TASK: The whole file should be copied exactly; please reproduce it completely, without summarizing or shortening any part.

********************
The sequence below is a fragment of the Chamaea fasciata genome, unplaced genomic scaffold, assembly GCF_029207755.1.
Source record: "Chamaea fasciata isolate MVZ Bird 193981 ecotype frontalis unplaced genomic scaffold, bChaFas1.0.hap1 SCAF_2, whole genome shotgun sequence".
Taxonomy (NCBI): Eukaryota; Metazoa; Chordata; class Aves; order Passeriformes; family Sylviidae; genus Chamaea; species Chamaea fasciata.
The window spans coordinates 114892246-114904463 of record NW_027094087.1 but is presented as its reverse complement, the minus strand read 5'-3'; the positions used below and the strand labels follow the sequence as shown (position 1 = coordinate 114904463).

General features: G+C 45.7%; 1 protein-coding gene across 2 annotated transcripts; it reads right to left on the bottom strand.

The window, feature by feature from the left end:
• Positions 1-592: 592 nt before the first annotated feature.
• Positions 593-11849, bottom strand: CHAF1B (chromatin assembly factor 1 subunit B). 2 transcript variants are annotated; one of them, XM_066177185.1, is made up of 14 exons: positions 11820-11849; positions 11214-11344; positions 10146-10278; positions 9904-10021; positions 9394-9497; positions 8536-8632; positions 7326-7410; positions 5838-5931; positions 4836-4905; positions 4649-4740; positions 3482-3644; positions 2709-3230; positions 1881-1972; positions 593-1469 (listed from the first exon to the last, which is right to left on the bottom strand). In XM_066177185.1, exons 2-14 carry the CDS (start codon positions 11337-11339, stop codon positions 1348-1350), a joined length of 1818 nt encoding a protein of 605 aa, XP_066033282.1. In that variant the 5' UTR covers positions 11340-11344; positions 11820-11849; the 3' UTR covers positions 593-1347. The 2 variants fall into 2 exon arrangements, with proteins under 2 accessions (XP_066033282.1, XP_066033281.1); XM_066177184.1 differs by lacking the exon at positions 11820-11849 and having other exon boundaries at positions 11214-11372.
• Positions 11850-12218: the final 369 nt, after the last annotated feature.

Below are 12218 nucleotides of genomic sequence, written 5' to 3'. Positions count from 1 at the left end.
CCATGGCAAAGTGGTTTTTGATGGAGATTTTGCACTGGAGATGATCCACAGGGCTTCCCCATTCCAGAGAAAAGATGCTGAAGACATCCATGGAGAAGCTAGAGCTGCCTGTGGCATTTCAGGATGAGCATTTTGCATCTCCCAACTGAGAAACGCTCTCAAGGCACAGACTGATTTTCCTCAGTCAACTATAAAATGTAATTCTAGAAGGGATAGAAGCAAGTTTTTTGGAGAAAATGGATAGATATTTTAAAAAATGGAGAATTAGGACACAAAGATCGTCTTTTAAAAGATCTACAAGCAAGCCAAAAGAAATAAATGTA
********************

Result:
The sequence below is a fragment of the Chamaea fasciata genome, unplaced genomic scaffold, assembly GCF_029207755.1.
Source record: "Chamaea fasciata isolate MVZ Bird 193981 ecotype frontalis unplaced genomic scaffold, bChaFas1.0.hap1 SCAF_2, whole genome shotgun sequence".
Taxonomy (NCBI): Eukaryota; Metazoa; Chordata; class Aves; order Passeriformes; family Sylviidae; genus Chamaea; species Chamaea fasciata.
The window spans coordinates 114892246-114904463 of record NW_027094087.1 but is presented as its reverse complement, the minus strand read 5'-3'; the positions used below and the strand labels follow the sequence as shown (position 1 = coordinate 114904463).

General features: G+C 45.7%; 1 protein-coding gene across 2 annotated transcripts; it reads right to left on the bottom strand.

The window, feature by feature from the left end:
• Positions 1-592: 592 nt before the first annotated feature.
• Positions 593-11849, bottom strand: CHAF1B (chromatin assembly factor 1 subunit B). 2 transcript variants are annotated; one of them, XM_066177185.1, is made up of 14 exons: positions 11820-11849; positions 11214-11344; positions 10146-10278; positions 9904-10021; positions 9394-9497; positions 8536-8632; positions 7326-7410; positions 5838-5931; positions 4836-4905; positions 4649-4740; positions 3482-3644; positions 2709-3230; positions 1881-1972; positions 593-1469 (listed from the first exon to the last, which is right to left on the bottom strand). In XM_066177185.1, exons 2-14 carry the CDS (start codon positions 11337-11339, stop codon positions 1348-1350), a joined length of 1818 nt encoding a protein of 605 aa, XP_066033282.1. In that variant the 5' UTR covers positions 11340-11344; positions 11820-11849; the 3' UTR covers positions 593-1347. The 2 variants fall into 2 exon arrangements, with proteins under 2 accessions (XP_066033282.1, XP_066033281.1); XM_066177184.1 differs by lacking the exon at positions 11820-11849 and having other exon boundaries at positions 11214-11372.
• Positions 11850-12218: the final 369 nt, after the last annotated feature.

Below are 12218 nucleotides of genomic sequence, written 5' to 3'. Positions count from 1 at the left end.
CCATGGCAAAGTGGTTTTTGATGGAGATTTTGCACTGGAGATGATCCACAGGGCTTCCCCATTCCAGAGAAAAGATGCTGAAGACATCCATGGAGAAGCTAGAGCTGCCTGTGGCATTTCAGGATGAGCATTTTGCATCTCCCAACTGAGAAACGCTCTCAAGGCACAGACTGATTTTCCTCAGTCAACTATAAAATGTAATTCTAGAAGGGATAGAAGCAAGTTTTTTGGAGAAAATGGATAGATATTTTAAAAAATGGAGAATTAGGACACAAAGATCGTCTTTTAAAAGATCTACAAGCAAGCCAAAAGAAATAAATGTA